Meanwhile, people who work in churches will be thinking about…Lent! It’s just over a month until we move into a season of preparation of Easter. It hardly seems possible, but there it is. So while the stores want us to buy things for Valentine’s Day on February 14, we will be thinking of February 14 as Ash Wednesday. Not exactly a gift occasion!
 
Don’t get me wrong, I have nothing against Valentine’s Day. Aside from the fact that he’s a possibly made-up saint and that the day can elevate unhelpful ideas of romantic love, it is also another opportunity to talk about love, and that’s always helpful. So why not celebrate Valentine’s Day too, if you like. (Just don’t bring chocolates to church when you go for your annual ashes.) Oh, and look up St. Cyril and St. Methodius. Those are the amazing saints the church celebrates on February 14, and they’re even more interesting than St. Valentine.
 
So, happy new year/Christmas/Lent/Valentine’s Day. Celebrate whenever you can, repent when you are able, and keep Jesus in the center of it all.

 

Yours faithfully,

Scott Gunn
Executive Director


Our featured sale product is the For the Beauty of the Earth Wall Calendar—now just $5. It’s not too late to start enjoying this beautiful liturgical calendar—a companion to the daily devotional For the Beauty of the Earth, featuring the watercolors of Kathrin Burleson.

To get future reflections from Scott in your inbox, subscribe to Forward Today.

Forward Today: We have all received, grace upon grace

In the new Forward Today, Scott reflects on making time for grace this season—and “leaving space in this chaotic time for the still, small voice of God to speak or sing of the wonder of Christmas.”


Dear friends in Christ,

As we get closer to Christmas, the pace of life seems to quicken. Those last-minute gifts need to be purchased. Grand meals with family need to be planned and prepared. People who work in the church are readying for larger-than-usual attendance at splendid Christmas Eve and Christmas Day services.
 
Amid all that frenetic work, it would be easy to lose sight of the thing we are celebrating.

 

 

I invite you to do two things, right now. Read the Christmas story in Luke and then read John’s wonderfully poetic prologue, setting forth the meaning and the glory of Jesus’ birth, the Incarnation of God. Seriously, spend five or ten minutes and just bask in the radiance of what you have read. If you can manage it, find even more time. Enjoy 30 minutes or an hour of silence, leaving space in this chaotic time for the still, small voice of God to speak or sing of the wonder of Christmas.
 
Let us who follow Jesus not lose sight of what we celebrate at Christmas. Christmas is amazing: the lights, the gifts, the family traditions, the beloved songs. But if we allow commerce or family tradition to govern our celebration of Christ’s birth, we are missing out on the most amazing parts of this feast.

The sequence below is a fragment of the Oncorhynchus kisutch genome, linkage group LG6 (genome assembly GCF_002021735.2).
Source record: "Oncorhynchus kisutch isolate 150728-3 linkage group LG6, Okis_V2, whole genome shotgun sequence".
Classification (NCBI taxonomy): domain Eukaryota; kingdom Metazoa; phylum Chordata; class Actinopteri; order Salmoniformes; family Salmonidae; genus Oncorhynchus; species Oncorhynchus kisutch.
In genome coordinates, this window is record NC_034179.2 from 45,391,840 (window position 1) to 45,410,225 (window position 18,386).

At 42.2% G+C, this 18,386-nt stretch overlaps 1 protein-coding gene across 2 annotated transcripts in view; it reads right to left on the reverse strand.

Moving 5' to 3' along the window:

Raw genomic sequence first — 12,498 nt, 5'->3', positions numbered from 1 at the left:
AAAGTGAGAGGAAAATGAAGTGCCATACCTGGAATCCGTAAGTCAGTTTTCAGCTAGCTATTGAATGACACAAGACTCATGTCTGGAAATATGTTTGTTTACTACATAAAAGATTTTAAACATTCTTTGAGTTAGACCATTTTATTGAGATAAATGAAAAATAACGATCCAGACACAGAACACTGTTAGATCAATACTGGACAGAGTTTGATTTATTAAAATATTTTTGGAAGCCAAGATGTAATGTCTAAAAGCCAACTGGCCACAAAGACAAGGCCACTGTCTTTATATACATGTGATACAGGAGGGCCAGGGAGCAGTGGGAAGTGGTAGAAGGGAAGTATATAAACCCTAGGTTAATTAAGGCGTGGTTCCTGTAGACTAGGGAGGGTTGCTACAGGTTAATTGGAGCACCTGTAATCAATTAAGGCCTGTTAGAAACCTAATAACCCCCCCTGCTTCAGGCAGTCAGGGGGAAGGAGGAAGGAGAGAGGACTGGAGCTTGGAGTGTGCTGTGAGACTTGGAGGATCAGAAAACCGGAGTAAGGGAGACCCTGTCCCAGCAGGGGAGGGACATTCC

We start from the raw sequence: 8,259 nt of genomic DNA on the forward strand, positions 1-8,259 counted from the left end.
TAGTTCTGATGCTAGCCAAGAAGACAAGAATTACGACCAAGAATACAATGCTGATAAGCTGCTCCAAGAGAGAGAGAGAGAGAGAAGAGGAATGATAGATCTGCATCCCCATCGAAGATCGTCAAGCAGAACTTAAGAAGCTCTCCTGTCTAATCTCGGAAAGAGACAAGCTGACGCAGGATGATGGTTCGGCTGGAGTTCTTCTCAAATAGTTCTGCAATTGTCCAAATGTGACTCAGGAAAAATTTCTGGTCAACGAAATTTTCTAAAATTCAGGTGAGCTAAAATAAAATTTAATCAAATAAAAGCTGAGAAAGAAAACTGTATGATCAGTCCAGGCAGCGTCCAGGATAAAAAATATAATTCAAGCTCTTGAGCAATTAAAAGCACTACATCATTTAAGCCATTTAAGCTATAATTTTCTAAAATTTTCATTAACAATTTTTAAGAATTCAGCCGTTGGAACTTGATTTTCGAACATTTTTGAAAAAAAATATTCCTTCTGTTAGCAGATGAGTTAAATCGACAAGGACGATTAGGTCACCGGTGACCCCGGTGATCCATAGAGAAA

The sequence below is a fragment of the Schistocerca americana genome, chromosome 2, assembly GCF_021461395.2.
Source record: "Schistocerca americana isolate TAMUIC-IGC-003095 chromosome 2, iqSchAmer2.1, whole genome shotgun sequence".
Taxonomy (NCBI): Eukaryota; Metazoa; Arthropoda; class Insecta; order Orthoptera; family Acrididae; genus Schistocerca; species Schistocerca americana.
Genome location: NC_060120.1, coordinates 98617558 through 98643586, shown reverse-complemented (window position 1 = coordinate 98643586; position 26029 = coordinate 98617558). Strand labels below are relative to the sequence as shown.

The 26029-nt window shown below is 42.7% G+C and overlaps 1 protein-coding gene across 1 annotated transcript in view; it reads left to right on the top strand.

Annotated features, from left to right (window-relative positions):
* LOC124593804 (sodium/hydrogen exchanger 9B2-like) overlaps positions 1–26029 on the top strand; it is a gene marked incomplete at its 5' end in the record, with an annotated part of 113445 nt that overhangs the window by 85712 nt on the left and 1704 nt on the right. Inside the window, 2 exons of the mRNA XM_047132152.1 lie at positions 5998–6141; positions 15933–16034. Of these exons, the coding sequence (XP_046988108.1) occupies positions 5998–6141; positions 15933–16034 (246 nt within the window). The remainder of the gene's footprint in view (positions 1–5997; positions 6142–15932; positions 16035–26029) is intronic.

Two thousand years ago, God lived among us. That mystery takes some time to soak in. Luke says how, but John says why. “From his fullness we have all received, grace upon grace.”
 
Make time for grace. You need it. I need it. God knows, our world needs it.
 
Have a happy and grace-filled Christmas.

 

Yours faithfully,

Scott Gunn
Executive Director


Today’s featured sale product is Saint Augustine’s Prayer Book, which makes a wonderful gift as well as a handsome addition to your own prayer book collection.

To get future reflections from Scott in your inbox, subscribe to Forward Today.

Forward Today: Preparing the way

In the new Forward Today, Scott considers John the Baptist, noting that we’d be well served to follow his example this season (clothing choices excepted!).


Dear friends in Christ,

Last Sunday, and again this Sunday, we encounter John the Baptist in our Gospel readings. Every year, his voice comes to us from the wilderness, proclaiming the coming of the Messiah and inviting repentance. Sometimes when I’m at the mall this time of year, I imagine what it would be like for John the Baptist to stand in the food court announcing the coming of Jesus.
 
It would be easy for us to miss the core of John the Baptist’s message amid all his eccentricities. The locusts and honey, the hair shirts, the exotic wilderness locale, the miraculous birth narrative, and the whole picture are extraordinary. But none of those things exactly defines him.

We would do well to hear his call for repentance. In the midst of this season, we are invited to turn away from evil and toward the good. We are invited to reject the temptations of Satan and turn toward the costly path of following Jesus. We need to hear this message in Advent, and we need to hear this message at a time in our world when some flourish beyond imagining while others starve for lack of resources. We need this message.
 
There is still a more basic reality of John the Baptist, one that we should emulate. John the Baptist always pointed toward Jesus. His message was not about him, but about Jesus. His deeds mattered, but Jesus’ deeds mattered more. His proclamation was compelling, but Jesus’ proclamation was all consuming.
 
Just as John told people about Jesus, so should we. I don’t think we need to put on hair shirts and move into the wilderness, but I do think we need to be bold in our proclamation. We are meant to invite people to follow Jesus, to tell people about the Good News of God in Christ, and to announce that our true joy comes in loving God and our neighbor.
 
Do you know someone who could use a word of Good News? Do you know someone looking for hope and purpose? There’s no better time than Advent to offer an invitation. “Come celebrate Christmas with me. Come feast in the radiant glory of God’s love for us, as it has been revealed in Jesus Christ.”

 
Yours faithfully,

Scott Gunn
Executive Director